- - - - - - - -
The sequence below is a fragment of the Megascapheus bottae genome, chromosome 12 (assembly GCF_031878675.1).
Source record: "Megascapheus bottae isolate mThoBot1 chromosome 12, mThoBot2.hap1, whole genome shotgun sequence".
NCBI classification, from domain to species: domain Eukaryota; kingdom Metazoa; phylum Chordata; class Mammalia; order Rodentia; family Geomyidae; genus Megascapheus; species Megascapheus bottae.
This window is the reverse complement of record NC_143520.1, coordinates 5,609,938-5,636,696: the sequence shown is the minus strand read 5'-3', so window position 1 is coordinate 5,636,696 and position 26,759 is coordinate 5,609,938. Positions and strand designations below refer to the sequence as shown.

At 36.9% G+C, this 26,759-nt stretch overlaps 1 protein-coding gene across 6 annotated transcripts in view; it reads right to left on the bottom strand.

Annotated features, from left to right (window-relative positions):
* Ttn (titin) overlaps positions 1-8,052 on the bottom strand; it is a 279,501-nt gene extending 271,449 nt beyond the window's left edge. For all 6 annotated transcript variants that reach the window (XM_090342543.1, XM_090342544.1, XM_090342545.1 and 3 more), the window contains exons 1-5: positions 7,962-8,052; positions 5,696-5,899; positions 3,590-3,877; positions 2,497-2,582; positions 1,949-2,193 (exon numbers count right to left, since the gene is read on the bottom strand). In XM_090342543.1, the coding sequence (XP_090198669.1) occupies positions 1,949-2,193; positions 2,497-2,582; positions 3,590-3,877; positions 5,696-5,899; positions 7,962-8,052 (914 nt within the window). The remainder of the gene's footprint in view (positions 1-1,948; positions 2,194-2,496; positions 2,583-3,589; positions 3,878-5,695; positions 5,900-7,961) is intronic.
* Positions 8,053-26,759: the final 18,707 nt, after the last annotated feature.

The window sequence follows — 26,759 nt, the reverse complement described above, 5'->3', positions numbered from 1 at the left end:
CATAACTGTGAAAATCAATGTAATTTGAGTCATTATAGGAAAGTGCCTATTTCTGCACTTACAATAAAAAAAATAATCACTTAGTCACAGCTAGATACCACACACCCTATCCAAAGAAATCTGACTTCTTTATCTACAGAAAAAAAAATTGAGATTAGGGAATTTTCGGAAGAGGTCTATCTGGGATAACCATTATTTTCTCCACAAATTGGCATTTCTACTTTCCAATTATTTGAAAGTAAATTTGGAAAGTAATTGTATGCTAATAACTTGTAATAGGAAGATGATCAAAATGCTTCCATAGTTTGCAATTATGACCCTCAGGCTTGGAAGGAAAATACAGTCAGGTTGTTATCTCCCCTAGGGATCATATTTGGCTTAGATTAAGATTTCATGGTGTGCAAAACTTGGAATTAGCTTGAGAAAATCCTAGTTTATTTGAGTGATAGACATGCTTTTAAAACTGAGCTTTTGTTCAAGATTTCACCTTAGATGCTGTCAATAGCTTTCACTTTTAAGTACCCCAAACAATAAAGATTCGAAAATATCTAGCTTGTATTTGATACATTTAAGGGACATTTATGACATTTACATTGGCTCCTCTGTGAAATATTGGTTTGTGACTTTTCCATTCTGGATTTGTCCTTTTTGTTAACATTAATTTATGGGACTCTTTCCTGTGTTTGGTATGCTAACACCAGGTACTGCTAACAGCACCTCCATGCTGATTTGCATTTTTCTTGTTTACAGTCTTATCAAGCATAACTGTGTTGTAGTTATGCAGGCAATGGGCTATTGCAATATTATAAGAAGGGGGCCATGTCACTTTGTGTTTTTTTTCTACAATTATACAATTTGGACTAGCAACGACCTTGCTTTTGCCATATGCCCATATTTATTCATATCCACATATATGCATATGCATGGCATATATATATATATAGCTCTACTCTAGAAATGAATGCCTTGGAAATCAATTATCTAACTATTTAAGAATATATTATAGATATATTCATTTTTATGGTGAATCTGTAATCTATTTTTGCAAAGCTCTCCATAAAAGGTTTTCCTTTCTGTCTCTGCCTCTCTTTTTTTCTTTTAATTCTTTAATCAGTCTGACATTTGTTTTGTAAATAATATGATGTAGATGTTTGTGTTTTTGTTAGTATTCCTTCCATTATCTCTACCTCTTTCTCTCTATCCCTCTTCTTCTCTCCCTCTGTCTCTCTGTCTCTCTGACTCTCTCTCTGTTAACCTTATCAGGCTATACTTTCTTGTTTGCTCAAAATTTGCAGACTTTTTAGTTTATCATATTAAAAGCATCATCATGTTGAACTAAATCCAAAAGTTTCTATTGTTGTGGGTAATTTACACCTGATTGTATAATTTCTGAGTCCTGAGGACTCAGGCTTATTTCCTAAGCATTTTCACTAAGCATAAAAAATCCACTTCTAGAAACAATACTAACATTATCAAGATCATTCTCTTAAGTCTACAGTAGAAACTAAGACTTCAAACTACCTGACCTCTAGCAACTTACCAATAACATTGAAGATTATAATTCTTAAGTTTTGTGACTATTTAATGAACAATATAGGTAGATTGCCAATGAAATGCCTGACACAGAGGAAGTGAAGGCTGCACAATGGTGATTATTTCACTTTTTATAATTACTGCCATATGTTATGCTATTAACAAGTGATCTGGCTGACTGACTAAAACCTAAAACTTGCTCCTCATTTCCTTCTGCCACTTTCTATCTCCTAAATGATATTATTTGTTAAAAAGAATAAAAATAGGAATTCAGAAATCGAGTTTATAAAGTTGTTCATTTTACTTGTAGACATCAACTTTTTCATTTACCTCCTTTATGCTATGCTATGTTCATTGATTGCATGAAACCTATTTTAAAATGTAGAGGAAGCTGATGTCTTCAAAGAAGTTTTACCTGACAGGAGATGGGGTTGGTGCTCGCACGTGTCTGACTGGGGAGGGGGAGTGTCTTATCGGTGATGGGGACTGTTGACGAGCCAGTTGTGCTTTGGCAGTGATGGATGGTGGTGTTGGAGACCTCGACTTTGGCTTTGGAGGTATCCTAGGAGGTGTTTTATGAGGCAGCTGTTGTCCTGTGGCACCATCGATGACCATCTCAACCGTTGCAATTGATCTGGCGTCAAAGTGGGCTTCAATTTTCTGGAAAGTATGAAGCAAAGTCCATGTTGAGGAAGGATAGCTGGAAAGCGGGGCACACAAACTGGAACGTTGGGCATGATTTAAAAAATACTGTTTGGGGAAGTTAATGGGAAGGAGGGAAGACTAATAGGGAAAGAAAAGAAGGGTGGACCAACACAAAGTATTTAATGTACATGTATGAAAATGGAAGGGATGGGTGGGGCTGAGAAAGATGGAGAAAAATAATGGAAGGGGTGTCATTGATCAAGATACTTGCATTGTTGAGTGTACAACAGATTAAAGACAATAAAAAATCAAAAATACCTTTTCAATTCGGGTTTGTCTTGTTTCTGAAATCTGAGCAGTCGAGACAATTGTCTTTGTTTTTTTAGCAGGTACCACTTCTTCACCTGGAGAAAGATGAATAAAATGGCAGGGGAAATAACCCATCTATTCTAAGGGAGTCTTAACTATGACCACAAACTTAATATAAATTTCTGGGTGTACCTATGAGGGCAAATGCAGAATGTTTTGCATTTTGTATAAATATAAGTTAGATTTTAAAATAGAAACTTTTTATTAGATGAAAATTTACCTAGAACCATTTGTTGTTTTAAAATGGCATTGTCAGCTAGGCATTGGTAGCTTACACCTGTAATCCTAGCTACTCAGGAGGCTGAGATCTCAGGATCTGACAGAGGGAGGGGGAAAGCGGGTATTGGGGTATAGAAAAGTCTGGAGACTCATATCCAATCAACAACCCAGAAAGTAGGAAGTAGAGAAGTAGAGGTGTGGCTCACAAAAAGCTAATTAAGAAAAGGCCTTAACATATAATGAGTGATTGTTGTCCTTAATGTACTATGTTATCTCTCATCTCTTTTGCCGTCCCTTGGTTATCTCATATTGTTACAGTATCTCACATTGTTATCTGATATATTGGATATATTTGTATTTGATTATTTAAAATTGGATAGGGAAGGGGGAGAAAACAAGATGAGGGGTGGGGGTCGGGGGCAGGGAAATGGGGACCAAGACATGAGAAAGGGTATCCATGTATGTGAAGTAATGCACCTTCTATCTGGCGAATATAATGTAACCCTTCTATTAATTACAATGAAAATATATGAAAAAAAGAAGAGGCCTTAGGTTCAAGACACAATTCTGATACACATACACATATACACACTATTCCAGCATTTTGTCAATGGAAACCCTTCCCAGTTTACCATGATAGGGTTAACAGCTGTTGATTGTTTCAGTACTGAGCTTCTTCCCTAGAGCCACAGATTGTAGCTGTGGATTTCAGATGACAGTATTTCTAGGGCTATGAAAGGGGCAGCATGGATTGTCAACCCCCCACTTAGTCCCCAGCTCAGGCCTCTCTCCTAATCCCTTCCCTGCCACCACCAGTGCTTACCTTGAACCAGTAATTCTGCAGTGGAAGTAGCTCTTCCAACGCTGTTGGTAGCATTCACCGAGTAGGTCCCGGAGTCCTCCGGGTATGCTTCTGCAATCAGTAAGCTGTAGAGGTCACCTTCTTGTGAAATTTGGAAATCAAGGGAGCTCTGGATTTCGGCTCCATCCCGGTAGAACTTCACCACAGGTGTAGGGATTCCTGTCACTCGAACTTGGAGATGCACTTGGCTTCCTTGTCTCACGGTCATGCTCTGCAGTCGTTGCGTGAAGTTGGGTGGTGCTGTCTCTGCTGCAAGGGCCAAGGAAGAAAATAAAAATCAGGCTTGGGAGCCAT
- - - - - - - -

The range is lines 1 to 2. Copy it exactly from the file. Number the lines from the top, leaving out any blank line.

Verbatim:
The sequence below is a fragment of the Megascapheus bottae genome, chromosome 12 (assembly GCF_031878675.1).
Source record: "Megascapheus bottae isolate mThoBot1 chromosome 12, mThoBot2.hap1, whole genome shotgun sequence".